By default all plugins are enabled and built as dynamic
.dll) modules. If a plugin does not support dynamic builds, it is not built at all.
To specify that a specific plugin should be enabled and built statically into the server executable, use the
-DWITH_xxx=1 cmake option (where
xxx is the plugin name). Of course, static linking only works if the plugin itself supports it — some plugins can only be built as dynamic modules.
A plugin will automatically be skipped by cmake if it cannot be built; for example, if some required libraries are missing or if you want to statically link a plugin that only supports dynamic linking.
If you want to avoid building some specific plugin, specify the
-DWITHOUT_xxx=1 cmake option.
PLUGIN_xxx cmake variables. They can be set on the command line with
-DPLUGIN_xxx=value or in the cmake gui. Supported values are
|NO||the plugin will be not compiled at all|
|STATIC||the plugin will be compiled statically, if supported. Otherwise it will be not compiled.|
|DYNAMIC||the plugin will be compiled dynamically, if supported. Otherwise it will be not compiled. This is the default behavior.|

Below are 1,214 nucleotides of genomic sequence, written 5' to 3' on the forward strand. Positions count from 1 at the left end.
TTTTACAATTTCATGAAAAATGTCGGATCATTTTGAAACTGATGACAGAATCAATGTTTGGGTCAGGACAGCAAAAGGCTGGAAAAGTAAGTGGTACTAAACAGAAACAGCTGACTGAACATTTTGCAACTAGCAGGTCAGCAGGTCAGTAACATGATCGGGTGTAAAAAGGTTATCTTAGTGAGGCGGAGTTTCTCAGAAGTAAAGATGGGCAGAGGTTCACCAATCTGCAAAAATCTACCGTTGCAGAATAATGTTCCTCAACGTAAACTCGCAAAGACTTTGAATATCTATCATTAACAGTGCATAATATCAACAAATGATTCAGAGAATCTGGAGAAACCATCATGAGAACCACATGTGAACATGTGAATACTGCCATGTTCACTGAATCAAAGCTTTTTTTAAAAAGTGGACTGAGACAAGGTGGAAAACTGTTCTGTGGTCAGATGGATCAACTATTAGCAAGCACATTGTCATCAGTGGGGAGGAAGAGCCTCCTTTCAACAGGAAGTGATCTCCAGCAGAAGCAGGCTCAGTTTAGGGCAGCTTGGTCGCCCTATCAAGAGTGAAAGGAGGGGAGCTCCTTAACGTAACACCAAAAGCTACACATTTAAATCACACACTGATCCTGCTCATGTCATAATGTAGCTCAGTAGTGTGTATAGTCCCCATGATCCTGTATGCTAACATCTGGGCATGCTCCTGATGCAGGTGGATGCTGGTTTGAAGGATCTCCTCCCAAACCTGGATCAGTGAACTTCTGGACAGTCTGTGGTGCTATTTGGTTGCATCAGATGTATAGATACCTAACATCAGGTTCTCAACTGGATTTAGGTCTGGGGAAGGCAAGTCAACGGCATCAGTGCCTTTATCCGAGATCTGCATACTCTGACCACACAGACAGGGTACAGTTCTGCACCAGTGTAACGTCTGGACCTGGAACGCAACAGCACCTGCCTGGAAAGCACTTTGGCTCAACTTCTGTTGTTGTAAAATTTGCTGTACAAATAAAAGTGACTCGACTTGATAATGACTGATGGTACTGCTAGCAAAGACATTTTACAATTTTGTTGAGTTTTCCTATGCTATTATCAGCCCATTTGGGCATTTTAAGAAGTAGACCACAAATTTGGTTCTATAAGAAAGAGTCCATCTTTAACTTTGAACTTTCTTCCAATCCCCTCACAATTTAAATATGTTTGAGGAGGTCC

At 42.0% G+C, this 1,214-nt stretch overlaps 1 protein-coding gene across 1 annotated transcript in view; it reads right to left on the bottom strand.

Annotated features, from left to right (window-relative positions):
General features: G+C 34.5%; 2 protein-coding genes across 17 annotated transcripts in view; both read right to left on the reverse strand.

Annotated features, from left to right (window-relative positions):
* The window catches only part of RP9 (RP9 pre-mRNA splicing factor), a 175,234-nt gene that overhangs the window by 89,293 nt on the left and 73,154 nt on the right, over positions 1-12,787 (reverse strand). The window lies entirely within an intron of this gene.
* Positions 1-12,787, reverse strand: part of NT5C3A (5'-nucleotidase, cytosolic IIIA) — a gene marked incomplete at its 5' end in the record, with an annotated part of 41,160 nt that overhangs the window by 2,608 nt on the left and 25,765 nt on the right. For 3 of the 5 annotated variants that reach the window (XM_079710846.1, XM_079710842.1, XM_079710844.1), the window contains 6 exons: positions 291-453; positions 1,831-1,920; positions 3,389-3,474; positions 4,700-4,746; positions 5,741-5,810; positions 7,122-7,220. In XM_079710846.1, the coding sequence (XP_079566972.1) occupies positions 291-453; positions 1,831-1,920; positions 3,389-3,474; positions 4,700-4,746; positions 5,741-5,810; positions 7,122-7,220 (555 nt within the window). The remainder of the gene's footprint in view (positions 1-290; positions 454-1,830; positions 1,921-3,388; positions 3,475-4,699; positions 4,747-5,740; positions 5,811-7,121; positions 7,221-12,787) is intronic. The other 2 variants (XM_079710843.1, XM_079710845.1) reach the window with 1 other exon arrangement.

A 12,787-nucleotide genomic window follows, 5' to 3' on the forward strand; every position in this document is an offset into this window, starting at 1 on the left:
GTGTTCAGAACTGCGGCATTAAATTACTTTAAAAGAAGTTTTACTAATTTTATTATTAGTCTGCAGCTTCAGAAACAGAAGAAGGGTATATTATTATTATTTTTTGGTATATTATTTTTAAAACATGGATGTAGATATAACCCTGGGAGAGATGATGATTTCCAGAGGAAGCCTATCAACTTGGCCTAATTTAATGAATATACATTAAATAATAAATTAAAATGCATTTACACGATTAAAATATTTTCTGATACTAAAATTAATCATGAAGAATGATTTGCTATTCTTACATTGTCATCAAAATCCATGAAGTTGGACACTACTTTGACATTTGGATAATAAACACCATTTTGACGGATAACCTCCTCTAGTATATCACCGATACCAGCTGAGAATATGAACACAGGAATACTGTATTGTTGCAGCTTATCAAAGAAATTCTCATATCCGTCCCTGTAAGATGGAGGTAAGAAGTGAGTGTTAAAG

|AUTO||the plugin will be compiled statically, if supported. Otherwise it will be compiled dynamically.|
|YES||same as AUTO, but if plugin prerequisites (for example, specific libraries) are missing, it will not be skipped, it will abort cmake with an error.|
Note that unlike autotools, cmake tries to configure and build incrementally. You can modify one configuration option and cmake will only rebuild the part of the tree affected by it. For example, when you do
cmake -DWITH_EMBEDDED_SERVER=1 in the already-built tree, it will make libmysqld to be built, but no other configuration options will be changed or reset to their default values.
In particular this means that if you have run, for example
and later you want to restore the default behavior (with OQGraph being built) in the same build tree, you would need to run
Alternatively, you might simply delete the
CMakeCache.txt file — this is the file where cmake stores current build configuration — and rebuild everything from scratch.
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